Whedon’s “commitment to porn” is informed by a particular (culturally and historically situated) set of sexual ethics and politics. In the kinky register of the Buffyverse canon the show’s queer and feminist sensibilities stage and eroticise the bodies of the tortured and dominated as almost exclusively male, whilst positioning participating women almost exclusively on top. Beautiful bloodied male torso is frequently served up in conjunction with aggressive female power (although not all torture scenes are heterosexualised). This produces a curious (and deliberated) Sadeian through-the-looking-glass world, since the two most frequently tortured bodies are those of the shows’ male vampire stars, Angel and Spike, whose bodies, like those endlessly plastic women in Justine, are able to sustain impossible amounts of damage and then heal up again just in time for more. Over the course of the shows, our vampire heroes have been, between them, in deliberated torture scenes; chained up, staked, amputated, run through with iron bars, cut with knives, turned inside out, beaten to bloody pulps, stabbed with scissors, and burnt with matches, holy water and crosses. This canonical subtext, which plays with the eroticism of the dominatrix and her male submissive at the juncture of a shifting late twentieth-century gender, sex and sexuality matrix, provides the psycho-geographical ground on which the edifice of Buffyverse kink-fic is erected.
 Kink-fic appears most frequently to springboard from canonical character relationships organised around power differentials which contain a recurrent element of conflict. For example, Captain Janeway and Seven-of-Nine from Star Trek’s Voyager and Skinner and Mulder from The X-Files, are the paired subjects of recurrent kink-fic. Their canonical relationships lend themselves to this not simply by being those of superiors and subordinates but also because on-screen interactions between them involve obedience and disobedience, affection and disaffection. Kink-fic production, in other words, is erotically attracted to the canonical disruption of conventional power hierarchies. More than most serial sci-fi/fantasy, the Buffyverse champions anarchistic rather than hierarchical power relations. Thus the disruption of established power structures is particularly strong, leading accordingly to the proliferation of associated kink-fic. Relationships between the heroic characters Buffy, Faith, Angel and Spike, in various combinations, are characterised by struggles for dominance and love/hate attachments. Such struggles also occur amongst regular supporting characters, as between Wesley and Gunn or Willow and Giles, spawning innumerable kink-fics in het, slash and femme-slash combinations.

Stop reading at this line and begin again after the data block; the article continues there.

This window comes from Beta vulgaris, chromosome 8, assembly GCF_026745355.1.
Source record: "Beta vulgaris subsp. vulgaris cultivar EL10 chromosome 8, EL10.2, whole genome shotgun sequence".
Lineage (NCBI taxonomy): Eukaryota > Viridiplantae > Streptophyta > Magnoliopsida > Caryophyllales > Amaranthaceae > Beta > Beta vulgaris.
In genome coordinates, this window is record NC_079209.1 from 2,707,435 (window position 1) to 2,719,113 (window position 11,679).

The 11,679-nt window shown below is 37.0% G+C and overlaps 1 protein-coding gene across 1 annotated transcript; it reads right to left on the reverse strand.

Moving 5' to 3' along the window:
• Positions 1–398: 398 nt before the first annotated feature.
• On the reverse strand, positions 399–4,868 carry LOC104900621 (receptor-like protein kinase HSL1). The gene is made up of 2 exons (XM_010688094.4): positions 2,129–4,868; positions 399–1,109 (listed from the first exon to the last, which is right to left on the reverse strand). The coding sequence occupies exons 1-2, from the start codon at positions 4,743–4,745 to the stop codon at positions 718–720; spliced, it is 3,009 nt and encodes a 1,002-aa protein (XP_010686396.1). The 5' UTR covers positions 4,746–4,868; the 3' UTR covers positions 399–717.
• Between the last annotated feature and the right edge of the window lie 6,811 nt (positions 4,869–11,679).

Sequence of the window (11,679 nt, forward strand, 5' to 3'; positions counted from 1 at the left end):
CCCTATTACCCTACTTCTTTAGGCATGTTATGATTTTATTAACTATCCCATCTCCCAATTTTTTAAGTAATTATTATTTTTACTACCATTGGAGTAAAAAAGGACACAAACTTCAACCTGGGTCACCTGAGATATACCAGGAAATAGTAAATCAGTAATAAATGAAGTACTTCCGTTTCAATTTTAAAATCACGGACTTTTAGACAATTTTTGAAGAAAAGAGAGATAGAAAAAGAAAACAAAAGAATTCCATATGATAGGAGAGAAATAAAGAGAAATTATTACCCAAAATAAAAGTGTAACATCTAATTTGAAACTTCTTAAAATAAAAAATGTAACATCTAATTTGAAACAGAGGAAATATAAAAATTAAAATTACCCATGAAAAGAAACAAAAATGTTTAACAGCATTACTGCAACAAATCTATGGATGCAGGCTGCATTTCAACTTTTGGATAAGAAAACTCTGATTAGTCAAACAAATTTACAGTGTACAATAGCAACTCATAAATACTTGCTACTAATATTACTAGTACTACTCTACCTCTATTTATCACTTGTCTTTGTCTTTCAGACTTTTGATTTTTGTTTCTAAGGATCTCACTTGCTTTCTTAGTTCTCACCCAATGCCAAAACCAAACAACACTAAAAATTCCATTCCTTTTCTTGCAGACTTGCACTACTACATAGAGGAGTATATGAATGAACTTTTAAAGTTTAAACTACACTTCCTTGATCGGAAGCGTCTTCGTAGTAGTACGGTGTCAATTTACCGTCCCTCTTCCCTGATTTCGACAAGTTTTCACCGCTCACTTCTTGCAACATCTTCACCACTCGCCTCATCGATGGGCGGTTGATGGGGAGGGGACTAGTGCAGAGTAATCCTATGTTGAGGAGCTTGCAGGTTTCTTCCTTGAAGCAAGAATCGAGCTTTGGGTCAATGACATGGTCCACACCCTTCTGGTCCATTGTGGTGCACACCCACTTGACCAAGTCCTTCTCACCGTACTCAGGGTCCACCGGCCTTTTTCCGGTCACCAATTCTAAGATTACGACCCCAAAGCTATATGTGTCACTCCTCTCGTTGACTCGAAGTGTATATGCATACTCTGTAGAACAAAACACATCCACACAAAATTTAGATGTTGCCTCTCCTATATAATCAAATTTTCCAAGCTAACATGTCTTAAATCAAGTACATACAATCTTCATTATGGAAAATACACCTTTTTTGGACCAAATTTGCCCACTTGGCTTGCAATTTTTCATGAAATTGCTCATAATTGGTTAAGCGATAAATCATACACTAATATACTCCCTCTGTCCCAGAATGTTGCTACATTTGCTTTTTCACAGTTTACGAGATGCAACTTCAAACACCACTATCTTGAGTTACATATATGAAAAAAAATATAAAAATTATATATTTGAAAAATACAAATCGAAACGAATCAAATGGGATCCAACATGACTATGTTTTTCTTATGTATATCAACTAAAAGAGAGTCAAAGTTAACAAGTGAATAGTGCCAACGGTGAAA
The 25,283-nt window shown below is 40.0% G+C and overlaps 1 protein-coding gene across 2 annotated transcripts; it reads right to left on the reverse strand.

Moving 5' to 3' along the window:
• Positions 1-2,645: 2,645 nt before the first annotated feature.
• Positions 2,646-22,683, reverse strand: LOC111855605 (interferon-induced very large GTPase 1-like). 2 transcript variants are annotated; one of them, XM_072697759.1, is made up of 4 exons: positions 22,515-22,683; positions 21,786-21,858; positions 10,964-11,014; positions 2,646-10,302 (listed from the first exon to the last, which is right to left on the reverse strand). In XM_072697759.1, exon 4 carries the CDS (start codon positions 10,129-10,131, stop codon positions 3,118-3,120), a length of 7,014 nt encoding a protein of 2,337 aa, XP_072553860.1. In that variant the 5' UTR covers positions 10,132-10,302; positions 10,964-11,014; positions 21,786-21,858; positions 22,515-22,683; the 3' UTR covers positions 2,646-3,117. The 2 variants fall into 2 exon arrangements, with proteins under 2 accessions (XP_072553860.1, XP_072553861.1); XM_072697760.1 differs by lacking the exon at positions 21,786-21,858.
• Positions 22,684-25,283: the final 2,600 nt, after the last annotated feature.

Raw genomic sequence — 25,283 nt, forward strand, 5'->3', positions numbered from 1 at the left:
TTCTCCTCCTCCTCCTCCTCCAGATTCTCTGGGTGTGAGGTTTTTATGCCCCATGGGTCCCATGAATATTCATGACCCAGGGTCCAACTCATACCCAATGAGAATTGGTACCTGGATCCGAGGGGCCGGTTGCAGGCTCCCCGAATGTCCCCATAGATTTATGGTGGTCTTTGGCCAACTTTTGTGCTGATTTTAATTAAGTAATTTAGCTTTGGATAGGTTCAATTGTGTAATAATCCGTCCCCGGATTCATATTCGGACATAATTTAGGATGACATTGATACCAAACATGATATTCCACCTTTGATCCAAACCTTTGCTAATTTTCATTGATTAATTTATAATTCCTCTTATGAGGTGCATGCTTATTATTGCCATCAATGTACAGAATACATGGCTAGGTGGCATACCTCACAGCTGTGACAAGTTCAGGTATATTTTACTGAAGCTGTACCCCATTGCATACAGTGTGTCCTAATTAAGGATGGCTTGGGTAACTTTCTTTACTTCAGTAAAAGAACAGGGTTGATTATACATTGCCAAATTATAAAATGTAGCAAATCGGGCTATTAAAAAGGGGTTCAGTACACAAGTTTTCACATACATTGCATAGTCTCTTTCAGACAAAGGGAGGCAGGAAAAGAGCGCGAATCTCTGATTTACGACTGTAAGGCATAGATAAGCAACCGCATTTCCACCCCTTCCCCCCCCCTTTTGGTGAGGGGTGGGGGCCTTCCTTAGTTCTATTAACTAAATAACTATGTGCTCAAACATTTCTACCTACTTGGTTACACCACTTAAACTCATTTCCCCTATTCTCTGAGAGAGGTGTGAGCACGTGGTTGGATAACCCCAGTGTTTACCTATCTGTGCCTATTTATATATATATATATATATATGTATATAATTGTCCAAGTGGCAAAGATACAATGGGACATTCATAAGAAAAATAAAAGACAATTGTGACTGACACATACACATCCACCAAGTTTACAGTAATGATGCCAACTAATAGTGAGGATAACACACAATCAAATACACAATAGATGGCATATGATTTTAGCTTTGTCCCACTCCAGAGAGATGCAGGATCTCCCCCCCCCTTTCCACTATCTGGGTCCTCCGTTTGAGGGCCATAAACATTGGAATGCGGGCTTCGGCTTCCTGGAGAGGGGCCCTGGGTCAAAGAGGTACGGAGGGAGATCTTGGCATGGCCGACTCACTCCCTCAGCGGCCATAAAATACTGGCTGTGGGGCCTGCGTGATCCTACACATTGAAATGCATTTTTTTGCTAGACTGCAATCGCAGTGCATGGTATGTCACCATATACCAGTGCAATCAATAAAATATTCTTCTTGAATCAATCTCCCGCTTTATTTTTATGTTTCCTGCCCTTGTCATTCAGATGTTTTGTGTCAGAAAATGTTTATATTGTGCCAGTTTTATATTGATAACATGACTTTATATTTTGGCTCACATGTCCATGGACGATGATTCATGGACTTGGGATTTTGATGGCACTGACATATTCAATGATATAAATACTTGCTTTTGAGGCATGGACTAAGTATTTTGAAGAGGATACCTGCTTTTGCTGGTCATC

Unlike other fanfic’d shows, the Buffyverse has an overt BDSM subtext, and a fetish flavour recurrent over the story arcs. This is enacted on a number of levels. I have already discussed the visual level of dress code. Black leather is sported by Angelus, and also by Spike and Faith in their evil phases. It is worn by Buffy’s first major vampire adversary the Master and by her last, the uber-vamps of Season Seven. In the alternate universe of “The Wish” (Buffy 3009), Buffy’s vamped friends Willow and Xander come bedecked in very fetching leather corset and pants. Buffy herself is often seen clad in leather when her calling takes her into dangerous emotional territory, and increasingly so in Season Five and Season Six as she wrestles with her dark side.
 In more recent Buffyverse episodes on Angel, BDSM has surfaced at the level of knowing comedy. In “Life of the Party” (Angel 5005) the demon aristocrat Archduke Sebassis and his minion Artode (Antonin Artaud being well-known as the author of The Theatre of Cruelty—editors’ note)come complete with a chained and collared slave demon, who uncorks his wrist to provide drinking blood and becomes inordinately excited by the smell of urine (known to fans as Mr. Pee Pee). In “Conviction” (Angel 5001) Angel visits a dubious mystic named Spanky whose home is adorned with a wall-full of paddles and whips. Spanky proves to be a little homophobic as well as uncooperative, and is duly dispatched by our hero who declares he has “no problem spanking men.”